Probate Section Report
by
Larry E. Ciesla

A regular monthly meeting of the Probate Section was held on March 5, 2005. The meeting began with an announcement that thanks to the efforts of Gary Grunder and his assistant, Sarah Nystrom, the Florida Bar has authorized the awarding of 1.5 hours of CLE credit for attendance at each Probate Section Meeting from February 2005 through January 2006. The course number is 3212 5. The credit will be for general CLE credit only. Each attendee will be responsible for reporting his or her own hours. Many thanks to Gary and Sarah for their initiative in obtaining CLE approval.

The meeting next proceeded with an announcement by Jean Sperbeck that she is leaving her long-held position as a staff attorney for the circuit court, to take a position as counsel for the Clerk of Court. Jean will replace Marynelle Hardee, whom I understand has become an assistant city attorney for the City of Gainesville. Jean indicated that she will be changing jobs on or about April 1, 2005. As of the date of the meeting, Jean’s successor has not been named and interviews for the position were being conducted. A going away party for Jean will be held April 1. Contact Barbara Dawicke for details (337-6277 or bld@circuit8.org).

The meeting then proceeded with a discussion with this month’s special guest, Judge Roundtree. Judge Roundtree indicated that as far as he has been able to determine from his short tenure on the probate bench, the system seems to be operating fairly well, therefore, he sees no reason to make any changes. Once Jean’s successor is selected, Judge Roundtree expects us to run everything by the new person, just as we would do were Jean still here. If urgencies arise, Judge Roundtree indicated he will make himself available, whether before his regular hours; during lunch; or in between other appointments. When asked for feedback on the issue of things that the attorneys might pay more attention to, Judge Roundtree indicated that it will save time for all parties if the attorneys will coordinate more closely with Jean or her successor on the status of documents filed immediately prior to a scheduled case management hearing. There is no need to go to a hearing just to say that a particular document was filed that day, or the day before. The better practice would be to advise the staff attorney, so the hearing can be cancelled. Judge Roundtree closed by stating that if things are not working as they should, please let him know and he will do what he can to make things right.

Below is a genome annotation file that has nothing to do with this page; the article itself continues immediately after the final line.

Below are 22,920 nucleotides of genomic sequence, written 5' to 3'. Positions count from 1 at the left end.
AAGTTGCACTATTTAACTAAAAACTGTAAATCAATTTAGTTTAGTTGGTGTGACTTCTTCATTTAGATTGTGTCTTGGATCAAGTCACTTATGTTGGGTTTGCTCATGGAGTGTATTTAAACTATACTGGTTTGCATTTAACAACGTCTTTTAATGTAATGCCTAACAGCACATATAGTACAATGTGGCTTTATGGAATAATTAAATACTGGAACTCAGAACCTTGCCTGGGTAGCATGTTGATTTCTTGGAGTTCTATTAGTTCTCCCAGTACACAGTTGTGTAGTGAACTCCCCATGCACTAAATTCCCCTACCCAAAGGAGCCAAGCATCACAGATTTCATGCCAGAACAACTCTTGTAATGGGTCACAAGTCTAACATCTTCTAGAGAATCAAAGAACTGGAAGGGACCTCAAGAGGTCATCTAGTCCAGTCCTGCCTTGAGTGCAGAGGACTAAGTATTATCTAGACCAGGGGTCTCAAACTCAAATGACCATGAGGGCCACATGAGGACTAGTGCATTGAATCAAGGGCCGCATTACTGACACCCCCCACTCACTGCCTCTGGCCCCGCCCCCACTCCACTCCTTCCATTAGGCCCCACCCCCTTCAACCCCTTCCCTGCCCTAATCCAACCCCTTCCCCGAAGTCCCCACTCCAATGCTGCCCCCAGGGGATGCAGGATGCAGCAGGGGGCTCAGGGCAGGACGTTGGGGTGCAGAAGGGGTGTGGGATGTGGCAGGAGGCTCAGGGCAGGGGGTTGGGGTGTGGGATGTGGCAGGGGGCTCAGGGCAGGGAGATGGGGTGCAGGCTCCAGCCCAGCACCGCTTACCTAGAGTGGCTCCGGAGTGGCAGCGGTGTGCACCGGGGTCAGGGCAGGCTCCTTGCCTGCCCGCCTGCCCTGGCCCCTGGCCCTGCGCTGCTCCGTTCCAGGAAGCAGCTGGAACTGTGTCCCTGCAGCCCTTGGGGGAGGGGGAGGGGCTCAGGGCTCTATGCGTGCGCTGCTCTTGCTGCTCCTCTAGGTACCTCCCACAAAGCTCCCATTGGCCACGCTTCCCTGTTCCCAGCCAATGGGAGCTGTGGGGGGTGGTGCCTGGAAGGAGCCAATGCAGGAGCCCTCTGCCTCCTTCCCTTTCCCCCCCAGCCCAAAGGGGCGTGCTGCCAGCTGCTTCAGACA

A brief discussion was then held regarding Senate Bill 1958, which is currently pending before the legislature. Thanks to Sam Boone for bringing this bill to my attention. The bill contains substantial amendments to Chapter 744 and, according to Sam, stands an excellent chance of becoming law this year, as it is one of those “non-controversial” bills primarily prepared by the Florida Bar Reptile Section, containing many “technical” type amendments. The bill is essential reading for all guardianship practitioners (assuming its passage), as is contains many important changes to the procedures to be used in incapacity and guardianship proceedings (42 pages worth, based on my copy). A more detailed analysis will follow in a future column.

Finally, Peter Ward reported, based on a recent article in the Wall Street Journal, that a federal district court in Virginia recently ruled that a life insurance company was acting lawfully when it denied payment of a 2.4 million dollar claim brought by the trustees of a life insurance trust (as owners of the policy), holding that there had been a violation of the “insurable interest” rule. Apparently the grantor had wanted the proceeds to go to a non-relative beneficiary and the company initially refused to issue the policy to the individual who was the grantor of the trust. Evidently he thought he could get around the problem by creating an insurance trust and making the beneficiary a co-trustee of the trust. It appears this was then submitted to and approved by the company. A policy was issued to the trustees and the premium checks were cashed and spent by the company. If the court’s rationale (the beneficiary didn’t rely on the policy and isn’t out of pocket anything) is accepted by other courts, estate planning lawyers and life insurance sales people both may find this area of planning a little less attractive.

The next meeting of the Probate Section will be on April 13, 2005. All interested practitioners are invited to attend (and receive CLE credit).

 
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